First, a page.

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What is software complexity and how can you manage it?

I spoke at LoopConf 2018 on software complexity and how to manage it. This is the companion article that I wrote for it. If you’re just looking for the slides, click here. You can also find a recording of the talk here.

As developers, we spend a lot of time writing code. But we spend even more time maintaining that code. How often do we go back find that that code has become this tangled mess that we almost can’t understand? It’s probably more often than we want to admit!

We wonder, “How did this happen? How did this code get so messy?” Well, the most likely culprit is software complexity. Our code became so complex that it became hard to know what it did.

Now, software complexity isn’t a topic that developers are often familiar with when they start coding. We have other things to worry about. We’re trying to learn a new programming language or a new framework.

We don’t stop and think that software complexity could be making that job harder for us. But it is doing precisely that. We’re creating code that works, but that’s also hard to maintain and understand. That’s why we often come back and ask ourselves, “What was I thinking!? This makes no sense.”

That’s why learning about software complexity is important. It’ll help you increase the quality of your code so that these situations don’t happen as often. And this also has the added benefit of making your code less prone to bugs. (That’s a good thing even if debugging is a great learning tool!)

What is software complexity?

Let’s start by going of software complexity as a concept. Software complexity is a way to describe a specific set of characteristics of your code. These characteristics all focus on how your code interacts with other pieces of code.

The measurement of these characteristics is what determines the complexity of your code. It’s a lot like a software quality grade for your code. The problem is that there are several ways to measure these characteristics.

We’re not going to look at all these different measurements. (It wouldn’t be super useful to do so anyway.) Instead, we’re going to focus on two specific ones: cyclomatic complexity and NPath. These two measurements are more than enough for you to evaluate the complexity of your code.

Cyclomatic complexity

If we had to pick one metric to use for measuring complexity, it would be cyclomatic complexity. It’s without question the better-known complexity measurement method. In fact, it’s common for developers often use the terms “software complexity” and “cyclomatic complexity” interchangeably.

Cyclomatic complexity measures the number of “linearly independent paths” through a piece of code. A linearly independent path is a fancy way of saying a “unique path where we count loops only once”. But this is still a bit confusing, so let’s look at a small example using this code:

This is a pretty straightforward function. The insert_default_value has one parameter called mixed. We check if it’s empty and if it is, we set the string value as its value.

How to calculate cyclomatic complexity

You calculate cyclomatic complexity using a control flow graph. This is a graph that represents all the possible paths through your code. If we converted our code into a control flow graph, it would look like this:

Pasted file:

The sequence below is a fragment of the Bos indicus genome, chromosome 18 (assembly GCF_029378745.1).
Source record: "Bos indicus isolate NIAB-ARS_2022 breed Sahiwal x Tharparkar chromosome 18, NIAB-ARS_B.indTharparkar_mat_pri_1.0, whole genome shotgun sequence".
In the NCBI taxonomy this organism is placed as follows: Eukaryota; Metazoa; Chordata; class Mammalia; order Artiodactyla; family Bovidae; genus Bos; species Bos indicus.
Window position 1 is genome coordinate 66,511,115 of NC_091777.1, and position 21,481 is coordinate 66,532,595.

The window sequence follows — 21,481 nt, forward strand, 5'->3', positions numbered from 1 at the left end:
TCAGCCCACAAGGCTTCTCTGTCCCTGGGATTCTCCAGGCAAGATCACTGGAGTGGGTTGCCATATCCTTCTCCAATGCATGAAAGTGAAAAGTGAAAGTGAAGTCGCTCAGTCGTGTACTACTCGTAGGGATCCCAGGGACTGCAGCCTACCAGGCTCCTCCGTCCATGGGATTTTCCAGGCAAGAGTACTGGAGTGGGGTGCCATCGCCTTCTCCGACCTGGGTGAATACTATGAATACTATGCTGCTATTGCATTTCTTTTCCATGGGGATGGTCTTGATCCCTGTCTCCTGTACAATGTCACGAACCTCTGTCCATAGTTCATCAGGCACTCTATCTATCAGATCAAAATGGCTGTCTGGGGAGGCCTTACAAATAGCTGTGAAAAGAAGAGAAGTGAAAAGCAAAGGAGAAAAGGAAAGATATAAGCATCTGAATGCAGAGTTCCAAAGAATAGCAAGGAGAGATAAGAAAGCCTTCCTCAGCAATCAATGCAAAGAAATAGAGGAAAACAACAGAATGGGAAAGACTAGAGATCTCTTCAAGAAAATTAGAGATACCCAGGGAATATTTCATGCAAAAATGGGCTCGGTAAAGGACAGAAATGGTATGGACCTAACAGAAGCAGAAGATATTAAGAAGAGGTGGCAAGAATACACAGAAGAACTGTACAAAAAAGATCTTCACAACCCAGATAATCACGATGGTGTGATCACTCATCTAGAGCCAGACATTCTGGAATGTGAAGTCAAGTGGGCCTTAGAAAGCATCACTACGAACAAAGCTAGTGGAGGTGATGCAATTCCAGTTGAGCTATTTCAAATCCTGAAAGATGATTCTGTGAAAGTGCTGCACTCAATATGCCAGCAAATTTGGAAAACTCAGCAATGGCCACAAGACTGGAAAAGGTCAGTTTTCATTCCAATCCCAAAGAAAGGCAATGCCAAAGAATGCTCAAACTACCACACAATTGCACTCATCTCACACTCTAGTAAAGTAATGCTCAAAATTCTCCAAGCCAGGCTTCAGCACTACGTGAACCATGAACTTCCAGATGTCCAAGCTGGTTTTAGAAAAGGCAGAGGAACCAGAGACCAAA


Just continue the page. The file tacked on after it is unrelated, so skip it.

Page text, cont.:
Our graph has four nodes. The top and bottom ones are for the beginning and end of the insert_default_value. The two other nodes are for the states when empty returns true and when it returns false.

Our graph also has four edges. Those are the arrows that connect our four nodes. To calculate the cyclomatic complexity of our code, we use these two numbers in this formula: M = E − N + 2.

M is the calculated complexity of our code. (Not sure why it’s an M and not a C.) E is the number of edges and N is the number of nodes. The 2 comes from a simplification of the regular cyclomatic complexity equation. (It’s because we’re always evaluating a single function or method.)

So what happens if we plug our previous numbers into our formula? Well, we get a cyclomatic complexity of M = 4 − 4 + 2 = 2 for the insert_default_value function. This means that there are two “linearly independent paths” through our function.

This is pretty easy to see in our updated graph above. One path was for if our if condition was true and the other was for if it wasn’t. We represented these two paths with red arrows on each side of the control flow graph.

Alternative way to calculate it

Now looking at what we just did, it’s pretty clear that cyclomatic complexity isn’t that user-friendly. Most of us don’t have mathematics degrees. And we sure don’t want to draw graphs and fill values in formulas while we’re coding!

So what can we do instead? Well, there’s a way to calculate the cyclomatic complexity without having to draw a graph. You want to count every if, while, for and case statements in your code as well as the entry to your function or method.

It’s worth noting that with if statements you have to count each condition in it. So, if you had two conditions inside your if statement, you’d have to count both. Here’s an example of that:

As you can see, we added a is_string before the empty check in our if statement. This means that we should count our if statement twice. This brings the cyclomatic complexity of our function to 3.

What’s a good cyclomatic complexity value?